I started writing this novel a month or so ago when my poor, beleaguered fantasy historical ground to a halt because I couldn't make the behaviour of the characters correlate with what I felt their personalities to be. My fantasy historical and I parted company, due to irreconcilable differences. I will rescue my heroine from it at some point because I love her dearly, but she deserves better than I am able to offer her right now.

So Merely Players commenced. Not a fantasy - I lost confidence in my world building - but a straightforward historical romance, taking a theme which is closer to home for me (a very religious father) and written from the heart. I started by writing a scene, which is how I always start (I have a scene in my head I want to get down on paper). Then I wrote from there, allowing the story to flow and not doing too much plotting or research. I just wanted to get it out on paper.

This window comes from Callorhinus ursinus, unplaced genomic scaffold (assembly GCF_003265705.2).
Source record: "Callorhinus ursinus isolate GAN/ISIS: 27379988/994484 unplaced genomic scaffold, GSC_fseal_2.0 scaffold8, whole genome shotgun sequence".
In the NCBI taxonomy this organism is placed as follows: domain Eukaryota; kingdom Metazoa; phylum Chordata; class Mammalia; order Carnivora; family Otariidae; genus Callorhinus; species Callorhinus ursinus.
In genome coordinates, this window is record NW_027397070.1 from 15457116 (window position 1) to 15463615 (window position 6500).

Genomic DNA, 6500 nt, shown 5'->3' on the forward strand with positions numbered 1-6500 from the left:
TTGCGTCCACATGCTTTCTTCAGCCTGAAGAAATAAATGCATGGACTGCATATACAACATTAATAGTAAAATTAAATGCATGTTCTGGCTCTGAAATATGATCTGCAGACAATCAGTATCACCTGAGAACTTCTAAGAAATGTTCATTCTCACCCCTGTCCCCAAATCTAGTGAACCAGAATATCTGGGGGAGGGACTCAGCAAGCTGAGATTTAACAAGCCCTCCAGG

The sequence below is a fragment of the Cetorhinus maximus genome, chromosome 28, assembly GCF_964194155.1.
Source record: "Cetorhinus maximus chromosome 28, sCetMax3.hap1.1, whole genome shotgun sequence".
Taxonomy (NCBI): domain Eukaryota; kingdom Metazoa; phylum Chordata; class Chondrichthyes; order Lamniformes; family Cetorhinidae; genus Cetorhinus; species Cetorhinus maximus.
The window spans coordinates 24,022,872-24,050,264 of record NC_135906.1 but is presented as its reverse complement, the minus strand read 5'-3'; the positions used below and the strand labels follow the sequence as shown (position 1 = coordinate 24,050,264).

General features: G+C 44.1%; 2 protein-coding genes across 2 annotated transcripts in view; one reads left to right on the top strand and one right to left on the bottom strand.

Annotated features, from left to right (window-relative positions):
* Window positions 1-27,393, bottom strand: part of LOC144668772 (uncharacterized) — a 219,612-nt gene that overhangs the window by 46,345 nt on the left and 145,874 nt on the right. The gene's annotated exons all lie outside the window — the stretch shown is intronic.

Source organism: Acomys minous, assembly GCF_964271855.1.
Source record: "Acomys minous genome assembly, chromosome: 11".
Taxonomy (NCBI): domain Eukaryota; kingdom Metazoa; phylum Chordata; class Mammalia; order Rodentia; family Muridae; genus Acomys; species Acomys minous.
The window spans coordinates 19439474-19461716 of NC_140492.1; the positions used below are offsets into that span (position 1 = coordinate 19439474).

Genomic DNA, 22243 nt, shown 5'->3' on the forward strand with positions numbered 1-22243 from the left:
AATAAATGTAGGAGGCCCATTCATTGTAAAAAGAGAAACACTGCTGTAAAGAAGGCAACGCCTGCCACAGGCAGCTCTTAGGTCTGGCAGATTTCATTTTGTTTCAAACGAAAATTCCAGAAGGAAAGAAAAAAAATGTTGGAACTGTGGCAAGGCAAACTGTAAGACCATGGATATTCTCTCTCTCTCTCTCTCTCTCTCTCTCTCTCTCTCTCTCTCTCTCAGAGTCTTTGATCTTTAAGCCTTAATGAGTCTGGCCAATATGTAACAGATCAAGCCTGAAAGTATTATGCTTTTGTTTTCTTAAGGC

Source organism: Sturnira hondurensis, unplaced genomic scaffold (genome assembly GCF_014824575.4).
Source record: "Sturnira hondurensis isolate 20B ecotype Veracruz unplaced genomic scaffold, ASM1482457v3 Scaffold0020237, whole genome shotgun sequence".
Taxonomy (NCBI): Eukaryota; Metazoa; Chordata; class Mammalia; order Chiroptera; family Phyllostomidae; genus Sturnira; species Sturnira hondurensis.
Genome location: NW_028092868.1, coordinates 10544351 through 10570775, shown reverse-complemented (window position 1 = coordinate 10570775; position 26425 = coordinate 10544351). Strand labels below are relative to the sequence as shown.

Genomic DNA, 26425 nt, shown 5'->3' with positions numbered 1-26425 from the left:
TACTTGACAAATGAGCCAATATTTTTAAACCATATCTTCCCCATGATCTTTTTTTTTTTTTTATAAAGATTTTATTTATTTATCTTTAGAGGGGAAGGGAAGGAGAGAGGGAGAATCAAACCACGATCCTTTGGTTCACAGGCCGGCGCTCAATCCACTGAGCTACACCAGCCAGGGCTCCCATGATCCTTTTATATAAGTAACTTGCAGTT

The problem with my method, is that sooner or later I run aground. I find myself having to skip back constantly to check for consistency and having to rewrite bits because I'm getting to know my characters and find I understand better how they should behave. So it is at this interim stage of 40,000 words or so that I find myself stopping and digging into research and deciding to make a collage.

Here is the finished product: